Wednesday, May 13

Bean Flour?

We don't eat too much in the way of beans. We like chili and pork & beans, mostly. But I was concerned about storing beans and not using them. How do I get my family to eat more beans???? Last night we had Pork & Bean Sandwiches, turned out pretty good.

Recently I read an article about how to get our family to eat more beans. It's an article from the old Emergency Essentials site. I just went on their new site and wasn't able to access it anymore, so I guess I'll type it here. Good stuff!!

Why Grind Beans to a Flour????

Do your beans take FOREVER to cook? Do your old beans refuse to soften even when cooked all day? Do YOU refuse to cook them because they just take TOO LONG?? Or, does your FAMILY refuse to eat beans, so there's no sense in even trying to cook them???

AN EASY SOLUTION - Bean Flour! Dry beans ground to a flour in an ordinary wheat mill or grinder can be turned into fantastically delicious fat-free soups, gravies and sauces in only 3 minutes! Nutritious, almost instant cream soups, made without fat or dairy products can be served hot or cold, summer or winter. Bean flour can be added to any recipe calling for wheat flour. (Replace up to 1/4 of the total amount of wheat flour with bean flour.) The best part is that no one will ever know they're eating beans!

Super nutrition can be added to any commercial dry mix (cakes, cookies, muffins, breads) by adding a few tablespoons of bean flour to the dry ingredients, then adding extra liquid as necessary. combining bean and wheat flours also helps form a complete protein for those cutting out or down on meat.

To make using bean flour easy and convenient, grind any one of a variety of beans to a fine flour. If necessary, stir beans as they go into the grinder to prevent hangups. (I put my grinder on the coarsest setting and it ground them beautifully fine!) Lima beans or other large beans will have to be cracked first, using a hand grain grinder or a strong blender. I most often use small white or navy, pinto, small red, black, garbanzo, green or yellow peas and lentils to make soups, sauces, gravies, casseroles, breads, dips and desserts. "Safe" shelf life for bean flour is 4 - 5 months, but I like to keep the flour fresh in the refrigerator or freezer.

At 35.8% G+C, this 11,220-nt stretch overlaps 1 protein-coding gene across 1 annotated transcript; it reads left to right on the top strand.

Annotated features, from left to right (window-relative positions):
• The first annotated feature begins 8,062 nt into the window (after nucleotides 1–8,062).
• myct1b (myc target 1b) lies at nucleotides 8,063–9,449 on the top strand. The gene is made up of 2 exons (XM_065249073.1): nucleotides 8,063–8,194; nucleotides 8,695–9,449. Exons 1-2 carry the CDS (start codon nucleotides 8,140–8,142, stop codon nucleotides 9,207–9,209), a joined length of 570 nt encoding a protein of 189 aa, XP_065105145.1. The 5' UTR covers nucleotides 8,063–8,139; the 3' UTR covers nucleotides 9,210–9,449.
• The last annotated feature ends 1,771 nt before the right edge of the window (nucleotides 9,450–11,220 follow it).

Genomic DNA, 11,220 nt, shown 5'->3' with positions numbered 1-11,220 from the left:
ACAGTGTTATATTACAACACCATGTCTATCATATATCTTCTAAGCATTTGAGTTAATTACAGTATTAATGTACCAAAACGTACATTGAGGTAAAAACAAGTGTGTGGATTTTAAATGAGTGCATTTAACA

I've personally added white bean flour to some of my bread recipes (Jennie's half white, half wheat bread & my french bread) and we can't tell a difference! It's pretty yummy!

They have a Cream of Chicken soup recipe with this bean flour, I haven't tried it yet, but here it is...

3 minute "Cream of Chicken" Soup

3 C. boiling water
1 Tbs chicken bouillon or soup base
1/2 C. fine white bean flour
1 C. diced chicken pieces (opt)

In a saucepan over med heat, whisk bean flour in boiling water and flavoring. Stir and cook 3 minutes. Blend 1 minute for a "souper" creamy texture. Add chicken, if used. Serves 2-3. (For vegetarians, use vegetable bouillon, or "chicken" flavored soup mix in place of chicken bouillon.) This soup can be used as a gravy that not only tastes good, but it good for you because it is fat free! For those who use milk, you can use one-half milk or add about 1/4 cup evaporated milk to cooked soup. Non-dairy creamer may also be added (about 1/4 cup). Great for gravy or cream sauce.

This soup is also excellent with pasta and/or up to 1 1/2 cups cooked potatoes, carrots, onion, celery, etc. Use 1 cup more water (4 cups total and cook veggies until tender, then whisk in bean flour and cook 2 minutes after soup thickens.

copyright to this article is 8/13/2001 Emergency Essentials (italics are quoted exactly from article non italics are my additions.)

1 comment:

Jennie said...

This is great!
Ian was asking me just the other night what we could use bean flour for. Thanks!